Tour Diary: Go-Go, Cello, Second Line

(July 9, 2012) NEW ORLEANS, LA — I didn’t have any plans for my final day in New Orleans. But plans found their way to me anyway.

The only thing I knew I needed to do was make today’s show, featuring DC saxophonist Brad Linde. You can hear it here. And I thought I’d show up at Bacchanal on Poland St to hear Brad Walker play. Other than that, I wasn’t sure how I’d spend my time.

I wandered around the Quarter a bit, found myself at Mama’s on Frenchmen Street enjoying some of the tastiest falafel I’ve had. Very scrumptious tahini dressing on the salad, too. And no iceberg lettuce, which, as we all know, is the greatest evil the world has ever known. As I tweeted the other day, every time someone serves me iceberg lettuce, I feel like I’m being punished.

Then I spent a few hours in Cafe Flora mixing the show. The people behind me were planning a poetry reading. The people across from me were playing scrabble. I was producing a jazz podcast. For a brief moment, Cafe Flora was beatnik nerd central.

Just as I was finishing the show, my pal DJ Soul Sister tweeted to ask where I was. I told her and she said she was on her way to pick me up. We had no plans to meet or anything, but who can resist DJ Soul Sister? Not I!

I finished my work, packed up my stuff and stashed it at the apartment, and waited in front of Mimi’s for DJSS, as I’ll abbreviate her, to pick me up. That was an appropriate place to wait, because Mimi’s is where DJSS holds court every Saturday night, spinning rare groove funk for the dancers on the second floor.

She’d just come back from DC and a deep exploration of the go-go scene, and I knew she was approaching because I could hear old-school go-go blasting from her car speakers. That’s how I always want to be picked up on the street corner from now on.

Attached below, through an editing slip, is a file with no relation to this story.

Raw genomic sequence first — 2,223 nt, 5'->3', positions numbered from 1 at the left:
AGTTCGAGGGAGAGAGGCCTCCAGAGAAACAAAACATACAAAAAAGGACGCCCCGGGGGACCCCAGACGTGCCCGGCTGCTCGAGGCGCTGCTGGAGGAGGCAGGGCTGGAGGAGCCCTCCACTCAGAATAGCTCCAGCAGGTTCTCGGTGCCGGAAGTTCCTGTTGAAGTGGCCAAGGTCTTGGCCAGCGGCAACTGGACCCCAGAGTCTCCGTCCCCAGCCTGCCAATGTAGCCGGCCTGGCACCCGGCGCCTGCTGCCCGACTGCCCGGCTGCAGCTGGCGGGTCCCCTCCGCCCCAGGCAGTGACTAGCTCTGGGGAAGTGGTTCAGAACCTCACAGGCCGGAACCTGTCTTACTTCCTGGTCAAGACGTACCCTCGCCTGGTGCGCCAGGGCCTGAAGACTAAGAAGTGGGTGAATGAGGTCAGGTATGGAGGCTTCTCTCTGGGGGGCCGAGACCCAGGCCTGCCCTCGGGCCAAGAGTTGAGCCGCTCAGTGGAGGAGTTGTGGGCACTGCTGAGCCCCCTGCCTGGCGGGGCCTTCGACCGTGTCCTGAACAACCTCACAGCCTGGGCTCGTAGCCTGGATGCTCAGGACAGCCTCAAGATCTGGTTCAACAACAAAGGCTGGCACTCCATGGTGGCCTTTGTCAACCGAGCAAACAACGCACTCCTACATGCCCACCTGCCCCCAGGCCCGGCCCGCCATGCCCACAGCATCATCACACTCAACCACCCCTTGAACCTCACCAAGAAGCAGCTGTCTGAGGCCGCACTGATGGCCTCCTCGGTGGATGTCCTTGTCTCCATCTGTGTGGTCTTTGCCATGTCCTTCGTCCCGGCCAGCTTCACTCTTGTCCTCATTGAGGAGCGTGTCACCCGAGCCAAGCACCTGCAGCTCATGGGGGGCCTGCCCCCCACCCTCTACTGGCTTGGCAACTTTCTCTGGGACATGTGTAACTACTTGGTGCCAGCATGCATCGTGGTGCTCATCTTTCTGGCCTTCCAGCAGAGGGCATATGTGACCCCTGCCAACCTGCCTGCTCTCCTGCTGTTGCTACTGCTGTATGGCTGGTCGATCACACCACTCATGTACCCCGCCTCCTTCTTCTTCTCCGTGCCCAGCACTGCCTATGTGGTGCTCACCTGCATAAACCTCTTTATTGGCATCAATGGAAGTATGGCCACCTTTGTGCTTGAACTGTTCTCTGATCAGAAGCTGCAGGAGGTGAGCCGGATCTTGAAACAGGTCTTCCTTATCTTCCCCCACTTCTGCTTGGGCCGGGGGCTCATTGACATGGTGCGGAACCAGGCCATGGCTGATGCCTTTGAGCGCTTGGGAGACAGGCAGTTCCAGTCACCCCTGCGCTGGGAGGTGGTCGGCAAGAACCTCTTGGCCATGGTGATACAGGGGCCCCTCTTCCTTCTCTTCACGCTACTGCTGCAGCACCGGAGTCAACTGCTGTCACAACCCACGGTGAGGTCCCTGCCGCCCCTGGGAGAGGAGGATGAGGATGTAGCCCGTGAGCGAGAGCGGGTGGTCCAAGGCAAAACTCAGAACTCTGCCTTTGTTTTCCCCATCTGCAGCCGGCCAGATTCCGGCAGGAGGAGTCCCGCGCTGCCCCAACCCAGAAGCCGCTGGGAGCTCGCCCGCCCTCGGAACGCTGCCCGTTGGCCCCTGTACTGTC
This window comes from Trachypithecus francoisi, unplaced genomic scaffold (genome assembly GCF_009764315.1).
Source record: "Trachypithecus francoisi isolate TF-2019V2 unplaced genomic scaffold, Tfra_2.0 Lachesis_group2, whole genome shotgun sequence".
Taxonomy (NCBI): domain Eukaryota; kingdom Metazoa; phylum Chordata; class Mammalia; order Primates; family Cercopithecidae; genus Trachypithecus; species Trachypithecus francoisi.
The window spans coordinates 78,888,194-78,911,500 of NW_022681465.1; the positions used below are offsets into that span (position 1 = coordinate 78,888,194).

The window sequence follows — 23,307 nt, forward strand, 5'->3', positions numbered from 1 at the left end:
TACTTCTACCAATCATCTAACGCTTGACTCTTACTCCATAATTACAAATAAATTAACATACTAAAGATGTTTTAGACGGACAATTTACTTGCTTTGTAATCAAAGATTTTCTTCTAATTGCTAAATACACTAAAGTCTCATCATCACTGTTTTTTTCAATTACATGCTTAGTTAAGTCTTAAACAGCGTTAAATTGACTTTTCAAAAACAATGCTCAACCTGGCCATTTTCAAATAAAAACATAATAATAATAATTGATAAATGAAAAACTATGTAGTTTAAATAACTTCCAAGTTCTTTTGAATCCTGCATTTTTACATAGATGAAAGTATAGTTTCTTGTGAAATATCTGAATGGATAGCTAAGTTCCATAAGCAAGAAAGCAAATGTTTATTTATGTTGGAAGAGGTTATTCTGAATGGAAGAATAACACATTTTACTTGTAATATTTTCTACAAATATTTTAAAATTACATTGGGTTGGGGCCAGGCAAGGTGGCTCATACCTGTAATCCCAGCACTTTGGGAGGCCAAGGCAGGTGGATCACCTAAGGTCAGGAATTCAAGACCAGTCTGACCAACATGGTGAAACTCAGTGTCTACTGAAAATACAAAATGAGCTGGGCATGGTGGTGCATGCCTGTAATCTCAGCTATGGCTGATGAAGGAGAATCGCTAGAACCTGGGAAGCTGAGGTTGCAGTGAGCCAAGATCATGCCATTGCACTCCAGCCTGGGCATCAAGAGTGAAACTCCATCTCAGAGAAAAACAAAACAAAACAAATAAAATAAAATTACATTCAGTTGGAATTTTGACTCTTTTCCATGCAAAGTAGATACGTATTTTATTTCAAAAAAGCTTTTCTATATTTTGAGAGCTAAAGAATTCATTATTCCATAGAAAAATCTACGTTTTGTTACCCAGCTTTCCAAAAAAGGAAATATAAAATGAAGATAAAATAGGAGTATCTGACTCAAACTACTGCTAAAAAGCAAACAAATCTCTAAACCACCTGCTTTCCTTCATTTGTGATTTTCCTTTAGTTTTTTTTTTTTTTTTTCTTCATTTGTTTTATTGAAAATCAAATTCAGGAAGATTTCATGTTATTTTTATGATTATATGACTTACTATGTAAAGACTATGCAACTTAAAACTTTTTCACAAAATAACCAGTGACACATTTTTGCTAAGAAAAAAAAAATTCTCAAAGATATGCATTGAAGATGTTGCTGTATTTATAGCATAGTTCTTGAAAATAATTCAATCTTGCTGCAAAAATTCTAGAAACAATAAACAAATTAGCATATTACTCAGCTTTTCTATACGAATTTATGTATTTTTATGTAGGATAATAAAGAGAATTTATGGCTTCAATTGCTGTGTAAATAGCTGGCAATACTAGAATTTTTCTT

With no fixed destination in mind, we cruised around the city. Particularly uptown, a part of New Orleans I hadn’t made it to. DJSS showed me the Dew Drop Inn, home to thousands of classic shows by local and national acts. Now closed.

She also took me by Tipitina’s, now a nonprofit that is still dedicated to supporting local music. Those of you who’ve listened to The Jazz Session since the beginning may remember that I used to do a “Cause Of The Month” and the Tipitina’s Foundation was the first one.

We headed over to the Treme, where we spotted the sign for Ruth’s Cozy Corner. It’s a house now, but the neighbors renovated the old sign.

When I got out of the car to take the photo above, I heard brass band music from down North Robertson Street. And just like that, we were in the middle of my third second line for Uncle Lionel in two days.

Once again, the band and crowd surged into a club, this time into the Candlelight Lounge. Then we marched and danced down the street, ending up for a few minutes in front of Kermit’s Treme Speakeasy, site of the first of yesterday’s second lines.

After a while DJSS and I broke away and went back to the car. Then she dropped me at Bacchanal to hear the music. The band was led by guitarist Jonathan Freilich and featured cellist Helen Gillet, saxophonist Brad Walker and percussionist Anthony Cuccia. I thoroughly enjoyed Freilich’s compositions. I was also impressed by Walker’s playing. He sounded a lot like Ernie Watts to me (a sound I love) but with a much different harmonic vocabulary. And Walker and Gillet sounded fantastic together. She’s a monster on the cello. Extremely creative as a soloist and accompanist.

I dug the whole Bacchanal vibe. Outdoors, lanterns burning, good food, good music. Good conversation, too, with my housemate Scott and also with Brad’s partner, Carly. A great way to end my first trip to New Orleans.

Tomorrow I go to Auburn, AL, for the night. Then the loooooong trip from there to New York. I leave at 11:45 a.m. on Wednesday and arrive in New York at 2:20 p.m. on Thursday. That’s a lot of time on a bus.

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